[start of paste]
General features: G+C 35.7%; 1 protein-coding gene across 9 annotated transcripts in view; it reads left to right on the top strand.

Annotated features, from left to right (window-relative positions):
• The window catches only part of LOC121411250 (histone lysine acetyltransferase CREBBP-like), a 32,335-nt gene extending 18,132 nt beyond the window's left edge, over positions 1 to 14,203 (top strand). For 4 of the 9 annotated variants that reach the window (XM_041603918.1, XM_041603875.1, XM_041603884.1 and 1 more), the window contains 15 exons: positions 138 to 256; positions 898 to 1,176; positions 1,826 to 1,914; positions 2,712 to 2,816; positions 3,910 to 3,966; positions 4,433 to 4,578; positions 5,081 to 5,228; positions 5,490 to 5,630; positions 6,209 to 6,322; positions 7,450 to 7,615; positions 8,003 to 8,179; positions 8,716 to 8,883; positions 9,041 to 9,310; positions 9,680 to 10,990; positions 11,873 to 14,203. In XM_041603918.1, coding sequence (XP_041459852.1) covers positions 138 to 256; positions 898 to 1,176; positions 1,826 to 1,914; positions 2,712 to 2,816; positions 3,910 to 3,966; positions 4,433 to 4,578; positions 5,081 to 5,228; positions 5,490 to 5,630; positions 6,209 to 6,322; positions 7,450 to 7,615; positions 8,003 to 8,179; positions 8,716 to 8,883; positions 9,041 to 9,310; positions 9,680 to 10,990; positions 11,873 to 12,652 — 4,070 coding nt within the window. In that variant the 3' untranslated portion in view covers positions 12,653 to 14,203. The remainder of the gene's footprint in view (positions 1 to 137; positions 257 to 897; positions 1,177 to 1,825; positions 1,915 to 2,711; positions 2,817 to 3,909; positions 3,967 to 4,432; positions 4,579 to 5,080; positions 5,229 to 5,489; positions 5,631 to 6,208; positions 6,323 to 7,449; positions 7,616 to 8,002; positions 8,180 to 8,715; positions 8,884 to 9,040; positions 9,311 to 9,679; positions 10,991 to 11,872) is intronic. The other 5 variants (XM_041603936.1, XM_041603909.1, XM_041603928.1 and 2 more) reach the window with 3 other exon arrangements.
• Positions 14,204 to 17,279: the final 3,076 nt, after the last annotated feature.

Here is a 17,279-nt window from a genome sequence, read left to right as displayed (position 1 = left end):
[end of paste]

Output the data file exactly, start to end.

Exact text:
General features: G+C 35.7%; 1 protein-coding gene across 9 annotated transcripts in view; it reads left to right on the top strand.

Annotated features, from left to right (window-relative positions):
• The window catches only part of LOC121411250 (histone lysine acetyltransferase CREBBP-like), a 32,335-nt gene extending 18,132 nt beyond the window's left edge, over positions 1 to 14,203 (top strand). For 4 of the 9 annotated variants that reach the window (XM_041603918.1, XM_041603875.1, XM_041603884.1 and 1 more), the window contains 15 exons: positions 138 to 256; positions 898 to 1,176; positions 1,826 to 1,914; positions 2,712 to 2,816; positions 3,910 to 3,966; positions 4,433 to 4,578; positions 5,081 to 5,228; positions 5,490 to 5,630; positions 6,209 to 6,322; positions 7,450 to 7,615; positions 8,003 to 8,179; positions 8,716 to 8,883; positions 9,041 to 9,310; positions 9,680 to 10,990; positions 11,873 to 14,203. In XM_041603918.1, coding sequence (XP_041459852.1) covers positions 138 to 256; positions 898 to 1,176; positions 1,826 to 1,914; positions 2,712 to 2,816; positions 3,910 to 3,966; positions 4,433 to 4,578; positions 5,081 to 5,228; positions 5,490 to 5,630; positions 6,209 to 6,322; positions 7,450 to 7,615; positions 8,003 to 8,179; positions 8,716 to 8,883; positions 9,041 to 9,310; positions 9,680 to 10,990; positions 11,873 to 12,652 — 4,070 coding nt within the window. In that variant the 3' untranslated portion in view covers positions 12,653 to 14,203. The remainder of the gene's footprint in view (positions 1 to 137; positions 257 to 897; positions 1,177 to 1,825; positions 1,915 to 2,711; positions 2,817 to 3,909; positions 3,967 to 4,432; positions 4,579 to 5,080; positions 5,229 to 5,489; positions 5,631 to 6,208; positions 6,323 to 7,449; positions 7,616 to 8,002; positions 8,180 to 8,715; positions 8,884 to 9,040; positions 9,311 to 9,679; positions 10,991 to 11,872) is intronic. The other 5 variants (XM_041603936.1, XM_041603909.1, XM_041603928.1 and 2 more) reach the window with 3 other exon arrangements.
• Positions 14,204 to 17,279: the final 3,076 nt, after the last annotated feature.

Here is a 17,279-nt window from a genome sequence, read left to right as displayed (position 1 = left end):